Breast and Thyroid Surgery in 2021 and Beyond

A special issue of Journal of Clinical Medicine (ISSN 2077-0383). This special issue belongs to the section "Endocrinology & Metabolism".

Deadline for manuscript submissions: closed (31 December 2022) | Viewed by 8695

Special Issue Editor


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Guest Editor
Department of Human Pathology in Adulthood and Childhood "G. Barresi", University Hospital "G. Martino" of Messina, Via Consolare Valeria 1, 98125 Messina, Italy
Interests: general surgery; breast and endocrine surgery; minimally invasive surgery; traumatology and innovative surgical techniques development
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Special Issue Information

Dear Colleagues,

The association between breast and thyroid neoplastic pathologies has been the subject of recent scientific publications. The underlying causes are both hormonal and related to radiotherapy after breast-conserving surgery. Thyroid autoimmunity, following the stimulation of the cell-mediated immune system, could also influence the prognosis of breast cancer. Therefore, an integrated breast–thyroid follow-up is always recommended.

Furthermore, both breast and thyroid surgery have seen qualitative progress. For oncoplastic breast surgery, from 2000 to date, there has been a focus on minimizing the psychological impact on patients undergoing procedures for the removal of malignant neoplasms, preventing asymmetries with respect to the contralateral breast or poor aesthetic outcomes. More recently, thyroid surgery had seen the implementation of new scarless surgical procedures. Although the first studies concerned the application of these new techniques to benign pathologies, some authors have also applied these new methods in cancer patients, even children, with positive results.

Prof. Fausto Famà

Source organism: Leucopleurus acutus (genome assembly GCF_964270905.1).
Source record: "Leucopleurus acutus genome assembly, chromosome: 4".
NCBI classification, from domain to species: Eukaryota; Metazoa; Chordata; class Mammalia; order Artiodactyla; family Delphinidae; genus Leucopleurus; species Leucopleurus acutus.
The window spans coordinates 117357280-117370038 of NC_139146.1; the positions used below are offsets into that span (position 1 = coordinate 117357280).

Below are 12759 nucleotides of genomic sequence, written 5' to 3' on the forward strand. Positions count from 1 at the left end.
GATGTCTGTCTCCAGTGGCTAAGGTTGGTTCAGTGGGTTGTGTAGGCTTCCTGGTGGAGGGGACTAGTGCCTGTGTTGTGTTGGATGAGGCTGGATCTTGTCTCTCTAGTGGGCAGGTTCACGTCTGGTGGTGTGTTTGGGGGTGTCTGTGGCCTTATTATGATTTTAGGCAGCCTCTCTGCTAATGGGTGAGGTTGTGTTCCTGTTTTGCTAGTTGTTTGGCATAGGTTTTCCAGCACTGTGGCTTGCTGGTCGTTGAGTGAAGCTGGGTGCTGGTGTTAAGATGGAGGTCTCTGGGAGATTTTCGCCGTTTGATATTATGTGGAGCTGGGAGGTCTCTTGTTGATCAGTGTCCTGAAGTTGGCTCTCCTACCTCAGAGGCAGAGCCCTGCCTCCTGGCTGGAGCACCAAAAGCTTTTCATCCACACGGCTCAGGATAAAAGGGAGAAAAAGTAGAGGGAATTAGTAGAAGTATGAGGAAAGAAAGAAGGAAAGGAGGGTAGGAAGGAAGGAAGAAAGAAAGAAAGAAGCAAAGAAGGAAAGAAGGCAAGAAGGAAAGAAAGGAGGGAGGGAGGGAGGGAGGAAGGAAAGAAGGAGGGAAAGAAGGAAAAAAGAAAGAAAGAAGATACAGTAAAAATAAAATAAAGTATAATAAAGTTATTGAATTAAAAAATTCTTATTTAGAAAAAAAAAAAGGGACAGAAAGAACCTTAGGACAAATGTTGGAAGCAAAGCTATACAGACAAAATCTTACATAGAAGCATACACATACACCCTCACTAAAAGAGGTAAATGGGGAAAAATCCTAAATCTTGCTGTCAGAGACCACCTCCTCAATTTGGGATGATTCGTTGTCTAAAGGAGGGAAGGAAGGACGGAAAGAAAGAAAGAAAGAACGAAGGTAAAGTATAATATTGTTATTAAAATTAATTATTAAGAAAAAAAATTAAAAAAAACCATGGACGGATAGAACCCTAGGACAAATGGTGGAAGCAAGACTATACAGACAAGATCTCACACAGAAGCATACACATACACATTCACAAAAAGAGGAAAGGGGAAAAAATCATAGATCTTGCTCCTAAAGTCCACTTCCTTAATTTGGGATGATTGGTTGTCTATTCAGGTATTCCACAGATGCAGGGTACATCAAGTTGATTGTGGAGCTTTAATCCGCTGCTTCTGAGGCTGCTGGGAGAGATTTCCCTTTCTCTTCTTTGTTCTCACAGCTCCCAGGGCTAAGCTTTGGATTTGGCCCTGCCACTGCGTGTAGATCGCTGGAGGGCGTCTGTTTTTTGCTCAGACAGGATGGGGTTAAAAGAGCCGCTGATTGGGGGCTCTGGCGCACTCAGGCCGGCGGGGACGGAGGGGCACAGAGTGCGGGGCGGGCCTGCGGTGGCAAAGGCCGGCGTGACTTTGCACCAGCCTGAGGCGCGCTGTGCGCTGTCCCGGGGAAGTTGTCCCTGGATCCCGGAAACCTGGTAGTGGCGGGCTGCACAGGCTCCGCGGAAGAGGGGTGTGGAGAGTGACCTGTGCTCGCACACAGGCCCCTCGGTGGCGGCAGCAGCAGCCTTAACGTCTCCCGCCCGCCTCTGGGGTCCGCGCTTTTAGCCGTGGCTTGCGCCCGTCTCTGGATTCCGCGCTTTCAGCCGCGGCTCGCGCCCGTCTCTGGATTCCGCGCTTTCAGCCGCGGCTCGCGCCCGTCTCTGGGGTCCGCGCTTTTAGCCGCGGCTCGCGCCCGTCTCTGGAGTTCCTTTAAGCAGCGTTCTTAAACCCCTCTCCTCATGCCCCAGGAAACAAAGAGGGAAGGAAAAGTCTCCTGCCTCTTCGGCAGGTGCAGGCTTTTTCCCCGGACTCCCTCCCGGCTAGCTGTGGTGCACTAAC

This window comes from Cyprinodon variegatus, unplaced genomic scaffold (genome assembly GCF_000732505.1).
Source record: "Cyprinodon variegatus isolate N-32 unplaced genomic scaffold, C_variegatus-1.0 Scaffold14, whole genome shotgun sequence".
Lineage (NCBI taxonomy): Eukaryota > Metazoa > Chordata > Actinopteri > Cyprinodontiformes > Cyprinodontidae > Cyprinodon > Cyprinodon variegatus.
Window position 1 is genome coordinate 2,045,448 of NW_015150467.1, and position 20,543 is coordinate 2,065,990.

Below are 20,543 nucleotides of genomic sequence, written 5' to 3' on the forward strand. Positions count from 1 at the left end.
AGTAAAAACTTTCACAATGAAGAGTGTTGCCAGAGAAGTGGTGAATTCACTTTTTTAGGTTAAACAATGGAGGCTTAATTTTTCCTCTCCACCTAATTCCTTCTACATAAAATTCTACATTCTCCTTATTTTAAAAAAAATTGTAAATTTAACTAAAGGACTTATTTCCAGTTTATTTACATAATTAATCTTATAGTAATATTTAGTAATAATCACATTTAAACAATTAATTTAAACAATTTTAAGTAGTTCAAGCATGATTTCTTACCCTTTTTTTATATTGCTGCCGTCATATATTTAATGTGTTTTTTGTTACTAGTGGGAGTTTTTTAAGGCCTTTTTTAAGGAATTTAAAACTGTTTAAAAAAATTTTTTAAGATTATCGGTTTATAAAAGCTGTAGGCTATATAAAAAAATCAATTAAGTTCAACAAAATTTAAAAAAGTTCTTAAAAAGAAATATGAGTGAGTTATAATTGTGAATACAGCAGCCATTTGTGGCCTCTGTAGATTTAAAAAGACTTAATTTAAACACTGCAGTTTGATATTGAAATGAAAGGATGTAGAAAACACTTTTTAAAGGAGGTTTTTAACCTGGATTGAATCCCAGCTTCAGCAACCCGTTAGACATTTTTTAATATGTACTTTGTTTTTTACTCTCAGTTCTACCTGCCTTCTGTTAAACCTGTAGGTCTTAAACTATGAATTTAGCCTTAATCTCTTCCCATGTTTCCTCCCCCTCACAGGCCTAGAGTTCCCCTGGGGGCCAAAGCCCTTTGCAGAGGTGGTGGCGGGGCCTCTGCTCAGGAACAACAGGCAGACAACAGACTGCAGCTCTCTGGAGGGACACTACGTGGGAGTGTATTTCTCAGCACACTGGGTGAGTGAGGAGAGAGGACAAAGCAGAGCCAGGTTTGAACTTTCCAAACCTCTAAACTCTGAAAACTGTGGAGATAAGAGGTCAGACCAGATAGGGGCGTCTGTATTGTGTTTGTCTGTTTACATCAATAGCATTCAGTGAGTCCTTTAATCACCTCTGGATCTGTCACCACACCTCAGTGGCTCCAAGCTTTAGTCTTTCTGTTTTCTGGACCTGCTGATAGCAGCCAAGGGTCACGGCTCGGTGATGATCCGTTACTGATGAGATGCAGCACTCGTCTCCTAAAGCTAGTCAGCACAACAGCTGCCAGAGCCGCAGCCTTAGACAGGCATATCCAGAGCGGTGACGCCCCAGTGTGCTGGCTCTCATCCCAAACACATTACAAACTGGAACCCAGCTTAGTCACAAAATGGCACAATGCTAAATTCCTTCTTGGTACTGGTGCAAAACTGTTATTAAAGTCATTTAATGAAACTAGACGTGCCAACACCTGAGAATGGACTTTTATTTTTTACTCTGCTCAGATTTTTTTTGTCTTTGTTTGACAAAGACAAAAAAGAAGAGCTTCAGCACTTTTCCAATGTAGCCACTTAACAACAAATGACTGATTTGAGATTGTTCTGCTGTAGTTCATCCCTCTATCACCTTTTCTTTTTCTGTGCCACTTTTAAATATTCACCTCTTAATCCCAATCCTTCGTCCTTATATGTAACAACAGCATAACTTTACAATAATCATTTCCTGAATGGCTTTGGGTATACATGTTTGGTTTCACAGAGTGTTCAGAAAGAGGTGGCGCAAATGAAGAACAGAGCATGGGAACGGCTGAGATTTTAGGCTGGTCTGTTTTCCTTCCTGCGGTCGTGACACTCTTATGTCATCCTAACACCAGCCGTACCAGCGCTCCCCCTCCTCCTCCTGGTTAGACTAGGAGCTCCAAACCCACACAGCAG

Guest Editor

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Keywords

  • Breast and thyroid disease
  • Breast and thyroid integrated follow-up
  • Conservative breast surgery
  • Oncoplastic breast surgery
  • Endoscopic thyroid surgery
  • New techniques in breast and thyroid surgery

Published Papers (5 papers)

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Editorial

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3 pages, 191 KiB  
Editorial
Breast and Thyroid Surgery in 2021 and Beyond
by Fausto Fama’
J. Clin. Med. 2022, 11(10), 2894; https://doi.org/10.3390/jcm11102894 - 20 May 2022
Viewed by 1176
Abstract
Several studies in the literature report the association between breast and thyroid pathologies; however, the underlying causes (genetic, environmental, hormonal or immunological) have not yet been well explicated [...] Full article
(This article belongs to the Special Issue Breast and Thyroid Surgery in 2021 and Beyond)

Research

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12 pages, 733 KiB  
Article
Development of Histologically Verified Thyroid Diseases in Women Operated for Breast Cancer: A Review of the Literature and a Case Series
by Fausto Fama’, Alessandro Sindoni, Hui Sun, Hoon Yub Kim, Girolamo Geraci, Michele Rosario Colonna, Carmelo Mazzeo, Gabriela Brenta, Mariarosaria Galeano, Salvatore Benvenga and Gianlorenzo Dionigi
J. Clin. Med. 2022, 11(11), 3154; https://doi.org/10.3390/jcm11113154 - 01 Jun 2022
Cited by 3 | Viewed by 1526
Abstract
Background: The possible relationships between breast and thyroid diseases have been reported in the literature. The purpose of our study was to evaluate the occurrence of histologically verified thyroid pathologies in women who were diagnosed with breast cancer and, after mastectomy/quadrantectomy complemented by [...] Read more.